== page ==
I’m not a huge fan of Apple or most Apple products, but one Apple product I do find very handy is the Apple AirPort Express wireless base station. I’ve bridged our AirPort Express to our wireless router. What makes the AirPort Express so great is its portability. On a couple of occasions I’ve used the AirPort Express to set up Ubuntu on a laptop. Since the wireless in the AirPort Express is already configured all I need to do is find a wall outlet and a Cat5e cable. Plugging the laptop into the base station is just like setting up a wired network. Once Linux is installed and updates are done I can easily grab the wireless drivers and the notebook install is done.
Basically it saves me from plugging directly into our router, which is already crowded with devices and would require a very long Cat5e cable.
Mac OS X
Quite some time ago I started a discussion in a computer refurbisher’s list about the validity of installing Mac OS on refurbished Apple systems. We get a variety of iMacs and eMacs generally ranging from 350MHz G3′s to 1.2GHz G4′s. Since these systems are all PowerPC-based the latest Mac OS X will not install on them. But the real issue for us was whether or not we could install ANY Mac OS X on them. In most cases the answer appears to be “no.”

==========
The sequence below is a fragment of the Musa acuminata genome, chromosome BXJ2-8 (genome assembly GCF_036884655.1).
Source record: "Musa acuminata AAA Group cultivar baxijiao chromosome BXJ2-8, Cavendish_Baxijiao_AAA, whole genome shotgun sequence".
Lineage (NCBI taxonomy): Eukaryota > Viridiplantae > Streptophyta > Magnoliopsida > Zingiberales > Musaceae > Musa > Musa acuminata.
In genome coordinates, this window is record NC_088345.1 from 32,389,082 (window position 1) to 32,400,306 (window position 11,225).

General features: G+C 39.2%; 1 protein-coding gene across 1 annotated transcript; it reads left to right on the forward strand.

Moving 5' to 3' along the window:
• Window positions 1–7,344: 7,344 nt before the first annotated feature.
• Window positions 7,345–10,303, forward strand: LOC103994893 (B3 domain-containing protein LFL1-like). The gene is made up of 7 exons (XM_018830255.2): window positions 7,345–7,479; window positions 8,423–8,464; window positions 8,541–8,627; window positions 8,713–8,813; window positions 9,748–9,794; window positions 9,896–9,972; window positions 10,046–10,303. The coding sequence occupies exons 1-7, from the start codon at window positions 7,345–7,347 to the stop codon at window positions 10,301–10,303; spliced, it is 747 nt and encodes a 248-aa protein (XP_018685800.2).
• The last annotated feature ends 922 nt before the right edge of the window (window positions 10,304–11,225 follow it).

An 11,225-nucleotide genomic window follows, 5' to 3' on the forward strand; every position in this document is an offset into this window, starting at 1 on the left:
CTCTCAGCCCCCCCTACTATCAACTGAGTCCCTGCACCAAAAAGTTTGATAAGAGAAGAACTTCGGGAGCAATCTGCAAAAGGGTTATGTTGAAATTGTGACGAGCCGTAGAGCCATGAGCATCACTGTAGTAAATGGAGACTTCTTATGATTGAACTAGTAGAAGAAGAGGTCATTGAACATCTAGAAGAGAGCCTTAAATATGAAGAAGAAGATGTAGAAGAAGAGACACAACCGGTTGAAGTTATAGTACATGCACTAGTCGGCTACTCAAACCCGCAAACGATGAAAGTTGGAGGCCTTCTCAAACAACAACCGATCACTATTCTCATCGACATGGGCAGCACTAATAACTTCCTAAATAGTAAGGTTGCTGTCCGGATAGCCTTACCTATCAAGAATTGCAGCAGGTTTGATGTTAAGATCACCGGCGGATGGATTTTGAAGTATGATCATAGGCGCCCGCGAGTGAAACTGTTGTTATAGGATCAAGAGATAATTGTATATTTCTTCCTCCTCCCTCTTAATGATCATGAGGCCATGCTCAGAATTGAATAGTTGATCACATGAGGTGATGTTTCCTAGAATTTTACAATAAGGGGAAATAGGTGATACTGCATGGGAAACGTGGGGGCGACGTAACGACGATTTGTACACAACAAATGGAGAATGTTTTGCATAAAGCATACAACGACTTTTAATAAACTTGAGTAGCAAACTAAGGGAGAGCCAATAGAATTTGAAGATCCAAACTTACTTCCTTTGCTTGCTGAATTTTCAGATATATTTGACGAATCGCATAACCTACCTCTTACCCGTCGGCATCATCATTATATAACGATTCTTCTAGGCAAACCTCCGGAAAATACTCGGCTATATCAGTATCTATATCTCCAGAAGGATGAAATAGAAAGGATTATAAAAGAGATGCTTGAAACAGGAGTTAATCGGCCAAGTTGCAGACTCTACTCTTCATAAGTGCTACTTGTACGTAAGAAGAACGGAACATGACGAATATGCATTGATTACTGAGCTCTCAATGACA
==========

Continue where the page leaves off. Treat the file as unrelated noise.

One very large refurbisher was quite insistent that their authority, a former prison guard (which makes no difference, a prison guard is not a lawyer), was correct in stating that installing Mac OS did not require the original discs. But the “Apple Computer, Inc. Software License Agreement” states quite clearly “This license allows you to install or operate the Apple Software only on a computer system that came bundled with a licensed version of the Mac OS at the time of original manufacture.”
Microsoft has a couple of programs catering to refurbishers, the Microsoft Authorized Refurbisher Program and the Microsoft Registered Refurbisher Program. While many perceive Microsoft to be an evil giant, they at least recognize the reuse market, and in fact they do a pretty good job of supporting that market with marketing materials, email support, and an every changing and updating of available software. (Recently they added Windows 7 to the mix of software available to refurbishers)
Apple does have a refurbisher program but like everything else it’s completely controlled by Apple. In the future if we start getting Intel-based Macs they’re more likely to get a Windows license than Mac OS simply because of Apple’s lack of a good reuse program.
If people donate the original CDs/DVDs that came with the Mac we install the software. Sadly most of the OS X software for G3′s and G4′s is so old it’s almost useless as an Internet computer. Safari is so outdated on versions of Mac OS X before 10.4 that it isn’t functional for most sites, and other web browsers like Firefox will only install on 10.4 or later.
For the most part Macs end up going to our recycler or to someone who wants it for nothing, which incredibly enough isn’t very often.